Frequently Asked Questions

Frequently Asked Questions #1

Dear Friends,

We know you have questions about when we may be able to return to our Sunday in-person worship services.  In the following paragraphs we will answer some of your questions and explain our focus, intent, and hope for the future as we work together in Christ’s name.  Your patience, prayers, and support have been so appreciated by the pastors, staff, Leadership Team, and Re-Entry Team.  This has been especially true as we have faced many sudden and unexpected situations and challenges, sometimes requiring immediate and far-reaching decisions.

As we work through this series of unexpected challenges, know that Christ Church is strong and committed to taking God’s message of salvation to those around us and to the world.  Please keep praying for us as we continuously make decisions and adjustments to do just that.

Sincerely,

The Leadership Team: Don Yeoman, Pru Bonham, Greg Bruning, Paul Conforti, Lew Hassell & Vann Trapp

 1. QUESTION: Why did we stop in-person worship services and ministries?

The Governor’s Executive Order March 9 declared a Disaster Emergency for the State because of the coronavirus pandemic.  A succeeding Executive Order March 16 prevented gatherings of 25 persons or more.  This number was reduced in successive orders.

 2. QUESTION: What was our church leaders’ response to the Governor’s Initial Executive Orders?

We conducted the first of many staff and Leadership Team meetings to plan how best to care for our congregation and those we serve in our ministries. 

We immediately determined to host our Sunday worship service online so that we could all worship God together each Sunday morning with song, scripture, sermon, and announcements.  This was especially important since many in our congregation were in the high risk categories for the coronavirus. This was a good option because most of our congregation, and many of the people we serve throughout the community, have access to the internet. Christ Church had minimal equipment for this kind of project, and much of the equipment we had was unsophisticated or outdated.  But we committed ourselves to make it happen. Staff donated the use of their own personal equipment, made the adjustments, and invested over and above hours to make this pivot.  As a result, our team has produced beautiful and inspiring worship services online every week.

We also quickly established our Senior Response Team to check in on any of our members over 65 and those who are immune compromised, offering assistance with travel, errands, shopping, or whatever else was needed. We have continued to help where needed and check in regularly.

 We also moved all our small groups online via Zoom so that our congregation could stay connected through virtual small groups. Some chose to disband, but many of our groups have continued in their studies and times of community connection.

 3. Question:  How are our present online services created?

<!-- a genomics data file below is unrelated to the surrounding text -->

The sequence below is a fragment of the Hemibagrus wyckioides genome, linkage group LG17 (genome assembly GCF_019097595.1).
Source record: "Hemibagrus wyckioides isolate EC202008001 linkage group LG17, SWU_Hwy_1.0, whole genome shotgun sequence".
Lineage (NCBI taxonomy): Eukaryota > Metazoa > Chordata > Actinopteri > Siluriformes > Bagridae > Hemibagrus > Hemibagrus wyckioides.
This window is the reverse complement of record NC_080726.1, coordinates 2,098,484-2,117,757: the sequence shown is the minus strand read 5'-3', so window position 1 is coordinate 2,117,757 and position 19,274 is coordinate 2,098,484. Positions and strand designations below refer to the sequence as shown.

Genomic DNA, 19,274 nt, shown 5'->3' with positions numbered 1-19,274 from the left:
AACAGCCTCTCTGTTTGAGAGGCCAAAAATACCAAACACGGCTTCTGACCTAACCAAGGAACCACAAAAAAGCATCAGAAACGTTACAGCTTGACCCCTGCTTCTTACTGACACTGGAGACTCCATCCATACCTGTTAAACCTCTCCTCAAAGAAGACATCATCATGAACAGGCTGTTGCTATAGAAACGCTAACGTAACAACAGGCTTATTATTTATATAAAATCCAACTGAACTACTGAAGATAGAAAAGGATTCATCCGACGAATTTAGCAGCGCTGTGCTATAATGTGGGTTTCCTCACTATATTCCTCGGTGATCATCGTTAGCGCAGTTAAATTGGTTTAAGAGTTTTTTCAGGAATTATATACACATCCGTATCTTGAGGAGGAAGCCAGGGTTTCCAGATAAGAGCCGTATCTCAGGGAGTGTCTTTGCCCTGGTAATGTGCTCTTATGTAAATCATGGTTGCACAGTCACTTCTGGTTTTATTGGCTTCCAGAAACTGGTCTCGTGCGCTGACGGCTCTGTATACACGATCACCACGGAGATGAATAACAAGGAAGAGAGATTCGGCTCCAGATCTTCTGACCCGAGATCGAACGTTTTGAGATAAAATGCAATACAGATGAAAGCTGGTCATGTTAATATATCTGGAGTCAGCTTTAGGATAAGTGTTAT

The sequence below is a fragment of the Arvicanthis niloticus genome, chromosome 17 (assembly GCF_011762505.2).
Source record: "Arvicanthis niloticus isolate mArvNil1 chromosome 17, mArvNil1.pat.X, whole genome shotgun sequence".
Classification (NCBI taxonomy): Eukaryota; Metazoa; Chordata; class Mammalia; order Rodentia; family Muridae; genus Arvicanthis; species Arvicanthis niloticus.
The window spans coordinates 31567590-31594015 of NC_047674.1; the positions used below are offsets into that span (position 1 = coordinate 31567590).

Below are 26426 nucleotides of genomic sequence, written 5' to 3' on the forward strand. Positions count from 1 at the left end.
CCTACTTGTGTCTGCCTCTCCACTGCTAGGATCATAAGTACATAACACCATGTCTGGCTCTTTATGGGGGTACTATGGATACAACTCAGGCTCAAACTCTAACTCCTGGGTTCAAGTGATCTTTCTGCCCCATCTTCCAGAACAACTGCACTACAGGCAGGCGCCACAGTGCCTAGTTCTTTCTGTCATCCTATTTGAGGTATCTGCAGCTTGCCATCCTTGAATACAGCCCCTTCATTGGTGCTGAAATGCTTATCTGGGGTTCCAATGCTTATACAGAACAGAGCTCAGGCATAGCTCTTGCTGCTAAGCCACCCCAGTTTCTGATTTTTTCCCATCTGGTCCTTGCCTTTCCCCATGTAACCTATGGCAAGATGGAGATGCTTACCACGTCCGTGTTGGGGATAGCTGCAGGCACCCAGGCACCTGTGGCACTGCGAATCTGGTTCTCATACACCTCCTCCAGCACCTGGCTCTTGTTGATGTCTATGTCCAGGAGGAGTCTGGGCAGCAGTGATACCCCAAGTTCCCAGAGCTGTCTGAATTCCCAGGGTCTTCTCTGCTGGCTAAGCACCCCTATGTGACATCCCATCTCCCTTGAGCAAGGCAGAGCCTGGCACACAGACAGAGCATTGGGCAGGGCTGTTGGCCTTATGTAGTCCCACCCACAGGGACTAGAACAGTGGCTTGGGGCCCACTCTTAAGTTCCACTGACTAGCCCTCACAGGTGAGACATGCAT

Each week, Vann prepares and practices his sermon by Wednesday so that it is ready to be taped early Thursday morning, usually around sunrise. This includes finding a suitable location, loading in the lighting and recording equipment, getting it set up (with help from a friend here at Christ Church), recording the sermon (as many takes as necessary), and getting the video uploaded to BJ for editing and posting Sunday morning.  This same process is also used by Cheryl when she preaches. Later that day, Vann and Cheryl design and practice their follow-up conversation to the sermon based on the topic, scripture for the week, or something they discern to be important for the congregation.  Cheryl then creates an outline and questions based on the sermon topic for use by our C-3 community groups. 

Earlier in the week, other staff set up video equipment at their respective homes or other locations and record other parts of the service like welcome, announcements, Scripture readings, interviews, etc.  While most of the taping used to take place in their homes, most staff members have gotten creative with the locations where they record to keep the services visually fresh for the congregation.

In the meantime, BJ selects the music for Sunday early in the week, arranges the parts for instrumentalists, selects vocalist and band members, emails the vocalists internet links for the music, arranges a rehearsal schedule with the musicians, and rehearses the band and vocalists.  Next he set ups various video and sound equipment and videos the music portion of the service.  This includes multiple practices and takes. On Friday and Saturday BJ usually spends many hours editing video and sound, working through issues, and putting the whole package together as a Sunday morning video worship service for our benefit.  He then posts the video to the church.online platform that we use to broadcast, moderate, and view our services.

Typically, the whole team gathers on Sunday morning with several other volunteers to host and monitor the Sunday service.  This includes taking attendance through check-ins, welcoming people as they join, hosting and monitoring the chat feature, taking prayer requests and praying with individuals, and watching for problems in the platform.  When complications arise, BJ is the go to person who gets in touch with the administrator of the platform to seek help.